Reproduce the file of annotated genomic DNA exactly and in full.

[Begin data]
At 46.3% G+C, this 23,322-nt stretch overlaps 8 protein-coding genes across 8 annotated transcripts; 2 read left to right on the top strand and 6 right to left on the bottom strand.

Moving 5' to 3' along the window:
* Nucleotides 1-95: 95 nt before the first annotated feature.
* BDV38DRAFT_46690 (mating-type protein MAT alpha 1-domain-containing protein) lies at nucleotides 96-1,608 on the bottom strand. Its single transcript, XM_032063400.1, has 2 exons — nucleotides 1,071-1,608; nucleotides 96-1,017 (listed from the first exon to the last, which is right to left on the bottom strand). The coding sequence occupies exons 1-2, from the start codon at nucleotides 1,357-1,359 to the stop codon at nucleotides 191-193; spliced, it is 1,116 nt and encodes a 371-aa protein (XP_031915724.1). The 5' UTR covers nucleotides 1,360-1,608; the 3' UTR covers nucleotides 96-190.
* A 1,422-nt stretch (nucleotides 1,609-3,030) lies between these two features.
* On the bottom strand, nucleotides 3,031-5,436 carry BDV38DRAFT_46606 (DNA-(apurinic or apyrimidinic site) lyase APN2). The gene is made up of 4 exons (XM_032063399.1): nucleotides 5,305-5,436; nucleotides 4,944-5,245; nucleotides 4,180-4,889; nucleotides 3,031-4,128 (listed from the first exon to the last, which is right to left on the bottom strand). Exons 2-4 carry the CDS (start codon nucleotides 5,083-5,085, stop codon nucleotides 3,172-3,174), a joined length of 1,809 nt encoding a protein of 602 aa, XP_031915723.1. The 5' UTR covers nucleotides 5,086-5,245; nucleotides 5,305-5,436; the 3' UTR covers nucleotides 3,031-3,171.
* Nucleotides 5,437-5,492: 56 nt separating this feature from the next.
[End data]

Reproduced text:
At 46.3% G+C, this 23,322-nt stretch overlaps 8 protein-coding genes across 8 annotated transcripts; 2 read left to right on the top strand and 6 right to left on the bottom strand.

Moving 5' to 3' along the window:
* Nucleotides 1-95: 95 nt before the first annotated feature.
* BDV38DRAFT_46690 (mating-type protein MAT alpha 1-domain-containing protein) lies at nucleotides 96-1,608 on the bottom strand. Its single transcript, XM_032063400.1, has 2 exons — nucleotides 1,071-1,608; nucleotides 96-1,017 (listed from the first exon to the last, which is right to left on the bottom strand). The coding sequence occupies exons 1-2, from the start codon at nucleotides 1,357-1,359 to the stop codon at nucleotides 191-193; spliced, it is 1,116 nt and encodes a 371-aa protein (XP_031915724.1). The 5' UTR covers nucleotides 1,360-1,608; the 3' UTR covers nucleotides 96-190.
* A 1,422-nt stretch (nucleotides 1,609-3,030) lies between these two features.
* On the bottom strand, nucleotides 3,031-5,436 carry BDV38DRAFT_46606 (DNA-(apurinic or apyrimidinic site) lyase APN2). The gene is made up of 4 exons (XM_032063399.1): nucleotides 5,305-5,436; nucleotides 4,944-5,245; nucleotides 4,180-4,889; nucleotides 3,031-4,128 (listed from the first exon to the last, which is right to left on the bottom strand). Exons 2-4 carry the CDS (start codon nucleotides 5,083-5,085, stop codon nucleotides 3,172-3,174), a joined length of 1,809 nt encoding a protein of 602 aa, XP_031915723.1. The 5' UTR covers nucleotides 5,086-5,245; nucleotides 5,305-5,436; the 3' UTR covers nucleotides 3,031-3,171.
* Nucleotides 5,437-5,492: 56 nt separating this feature from the next.